Before I answer that question someone has to define the exact meaning of universal healthcare. In an attempt to open some eyes I want to post something from the Wall Street Journal. Are Amercians prepared to give more and more of their earnings to the federal government to subsidize its growing appetite for cash?
When Medicare was created in 1965, benefits were relatively limited and retirees paid a substantial percentage of the costs of their own care. But the clout of retirees has always led to expanding benefits for seniors while raising taxes on younger workers.
In 1965, Congressional actuaries expected Medicare to cost $3.1 billion by 1970. In 1969, that estimate was revised to $5 billion, and it actually came in at $6.8 billion. That same year, the Senate Finance Committee declared a Medicare cost emergency. In 1979, Jimmy Carter proposed limiting benefits, only to have the bill killed by fellow Democrats. Things have gotten worse since, and Medicare today costs $455 billion and rising.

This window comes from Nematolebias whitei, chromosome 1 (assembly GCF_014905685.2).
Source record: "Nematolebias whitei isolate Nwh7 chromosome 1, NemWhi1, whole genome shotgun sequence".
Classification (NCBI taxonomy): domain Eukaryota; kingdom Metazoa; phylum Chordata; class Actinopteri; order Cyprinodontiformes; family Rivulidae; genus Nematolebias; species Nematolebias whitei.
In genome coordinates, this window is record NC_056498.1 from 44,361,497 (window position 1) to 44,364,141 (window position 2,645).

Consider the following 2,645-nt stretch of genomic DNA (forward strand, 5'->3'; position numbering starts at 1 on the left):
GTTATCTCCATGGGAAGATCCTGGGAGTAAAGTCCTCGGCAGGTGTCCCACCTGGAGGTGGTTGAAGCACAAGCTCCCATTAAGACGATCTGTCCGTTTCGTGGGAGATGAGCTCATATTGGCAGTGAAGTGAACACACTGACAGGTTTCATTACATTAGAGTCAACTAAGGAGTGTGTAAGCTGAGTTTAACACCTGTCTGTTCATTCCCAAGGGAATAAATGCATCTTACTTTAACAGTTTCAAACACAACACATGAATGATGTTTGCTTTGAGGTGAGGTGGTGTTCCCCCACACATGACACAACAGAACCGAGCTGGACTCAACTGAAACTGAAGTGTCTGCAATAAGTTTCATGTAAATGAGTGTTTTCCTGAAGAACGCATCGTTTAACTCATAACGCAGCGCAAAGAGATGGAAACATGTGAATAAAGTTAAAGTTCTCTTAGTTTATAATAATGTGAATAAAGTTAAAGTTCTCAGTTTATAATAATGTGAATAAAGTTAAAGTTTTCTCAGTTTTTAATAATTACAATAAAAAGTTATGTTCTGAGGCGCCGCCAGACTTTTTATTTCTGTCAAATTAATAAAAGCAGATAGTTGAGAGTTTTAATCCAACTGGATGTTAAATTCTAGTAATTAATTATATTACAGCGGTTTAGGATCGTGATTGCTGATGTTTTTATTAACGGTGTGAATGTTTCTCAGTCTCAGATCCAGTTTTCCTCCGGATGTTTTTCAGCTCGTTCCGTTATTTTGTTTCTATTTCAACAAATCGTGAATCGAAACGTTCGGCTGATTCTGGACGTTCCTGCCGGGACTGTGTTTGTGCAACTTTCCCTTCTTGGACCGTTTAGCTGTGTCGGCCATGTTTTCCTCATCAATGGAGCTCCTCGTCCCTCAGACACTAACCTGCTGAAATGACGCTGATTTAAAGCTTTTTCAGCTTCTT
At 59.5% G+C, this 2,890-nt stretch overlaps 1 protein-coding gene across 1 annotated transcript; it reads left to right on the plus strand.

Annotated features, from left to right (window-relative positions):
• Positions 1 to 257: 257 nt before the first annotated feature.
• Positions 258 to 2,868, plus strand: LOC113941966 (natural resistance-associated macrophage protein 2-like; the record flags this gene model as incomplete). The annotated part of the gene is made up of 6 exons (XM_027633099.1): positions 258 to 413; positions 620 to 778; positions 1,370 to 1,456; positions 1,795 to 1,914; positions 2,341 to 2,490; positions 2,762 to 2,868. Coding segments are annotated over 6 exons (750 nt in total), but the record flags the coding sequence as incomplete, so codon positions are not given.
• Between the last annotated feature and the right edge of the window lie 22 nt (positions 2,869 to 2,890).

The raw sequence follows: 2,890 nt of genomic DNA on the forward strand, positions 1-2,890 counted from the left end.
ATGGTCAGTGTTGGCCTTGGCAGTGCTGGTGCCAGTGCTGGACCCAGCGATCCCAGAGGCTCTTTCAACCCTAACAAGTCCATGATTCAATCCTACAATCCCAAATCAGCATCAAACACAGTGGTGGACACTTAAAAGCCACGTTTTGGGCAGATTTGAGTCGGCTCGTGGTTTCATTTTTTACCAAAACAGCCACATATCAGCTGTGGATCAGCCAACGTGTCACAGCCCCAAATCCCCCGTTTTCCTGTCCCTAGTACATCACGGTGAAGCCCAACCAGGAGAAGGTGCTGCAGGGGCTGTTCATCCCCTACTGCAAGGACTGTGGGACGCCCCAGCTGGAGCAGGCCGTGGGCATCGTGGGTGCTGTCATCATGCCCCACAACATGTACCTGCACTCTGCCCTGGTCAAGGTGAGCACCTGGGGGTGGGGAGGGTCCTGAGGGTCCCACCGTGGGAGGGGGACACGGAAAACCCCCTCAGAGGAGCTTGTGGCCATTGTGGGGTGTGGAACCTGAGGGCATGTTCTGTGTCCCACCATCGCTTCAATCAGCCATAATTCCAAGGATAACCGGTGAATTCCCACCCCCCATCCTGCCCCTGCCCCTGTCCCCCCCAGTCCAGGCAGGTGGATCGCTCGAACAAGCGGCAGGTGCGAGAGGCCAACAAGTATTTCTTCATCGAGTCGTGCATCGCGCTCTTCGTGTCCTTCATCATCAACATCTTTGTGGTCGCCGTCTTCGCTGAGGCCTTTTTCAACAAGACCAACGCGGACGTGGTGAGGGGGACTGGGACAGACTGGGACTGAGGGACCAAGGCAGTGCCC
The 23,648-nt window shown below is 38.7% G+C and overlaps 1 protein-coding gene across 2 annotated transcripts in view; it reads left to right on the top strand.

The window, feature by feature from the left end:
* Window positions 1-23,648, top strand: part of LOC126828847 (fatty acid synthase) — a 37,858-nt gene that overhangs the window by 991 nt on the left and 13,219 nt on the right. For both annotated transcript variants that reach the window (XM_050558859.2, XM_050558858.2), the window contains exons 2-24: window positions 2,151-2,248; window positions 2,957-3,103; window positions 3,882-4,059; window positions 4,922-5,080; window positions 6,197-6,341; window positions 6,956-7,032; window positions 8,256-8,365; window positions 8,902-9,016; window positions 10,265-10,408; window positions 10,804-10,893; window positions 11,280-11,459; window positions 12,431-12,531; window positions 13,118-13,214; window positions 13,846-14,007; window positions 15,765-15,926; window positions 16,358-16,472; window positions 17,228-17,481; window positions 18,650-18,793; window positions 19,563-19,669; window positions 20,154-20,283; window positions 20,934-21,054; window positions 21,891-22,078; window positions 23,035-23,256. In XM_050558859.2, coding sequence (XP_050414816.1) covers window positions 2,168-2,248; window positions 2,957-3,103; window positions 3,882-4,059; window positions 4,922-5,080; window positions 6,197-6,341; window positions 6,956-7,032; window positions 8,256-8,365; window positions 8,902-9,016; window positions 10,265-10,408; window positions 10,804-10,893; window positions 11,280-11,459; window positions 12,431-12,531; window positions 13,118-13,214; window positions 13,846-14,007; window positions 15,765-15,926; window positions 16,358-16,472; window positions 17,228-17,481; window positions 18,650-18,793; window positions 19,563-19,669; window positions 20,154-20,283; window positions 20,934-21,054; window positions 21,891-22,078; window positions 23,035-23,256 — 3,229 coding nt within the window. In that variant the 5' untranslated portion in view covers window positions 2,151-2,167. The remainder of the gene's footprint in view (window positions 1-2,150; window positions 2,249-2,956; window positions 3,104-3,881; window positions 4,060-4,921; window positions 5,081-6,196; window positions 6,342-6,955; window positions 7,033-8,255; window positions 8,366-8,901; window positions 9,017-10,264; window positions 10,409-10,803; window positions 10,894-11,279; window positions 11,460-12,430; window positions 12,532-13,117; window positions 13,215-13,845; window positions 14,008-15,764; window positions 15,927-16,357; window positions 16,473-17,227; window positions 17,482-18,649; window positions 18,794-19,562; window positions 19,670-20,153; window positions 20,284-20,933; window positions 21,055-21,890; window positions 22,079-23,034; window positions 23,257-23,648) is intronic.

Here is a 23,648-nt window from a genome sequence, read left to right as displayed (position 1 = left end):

Medicaid was intended as a last resort for the poor but now covers one-third of all long-term care expenses in the U.S. -- that is, it has become a middle-class subsidy for aging parents of the Baby Boomers. Its annual bill is $227 billion, and so far this fiscal year is rising by 17%.
The ironic thing with those figures. They almost add up to the bailout given to the financial institutions.
One of the biggest government expansion programs came under George Bush-Medicare Part D. What is America really prepared to afford? Correct me if I am wrong. Aren't those Iraq war costs that Obama campaigned against still occurring while George Bush is back in Texas?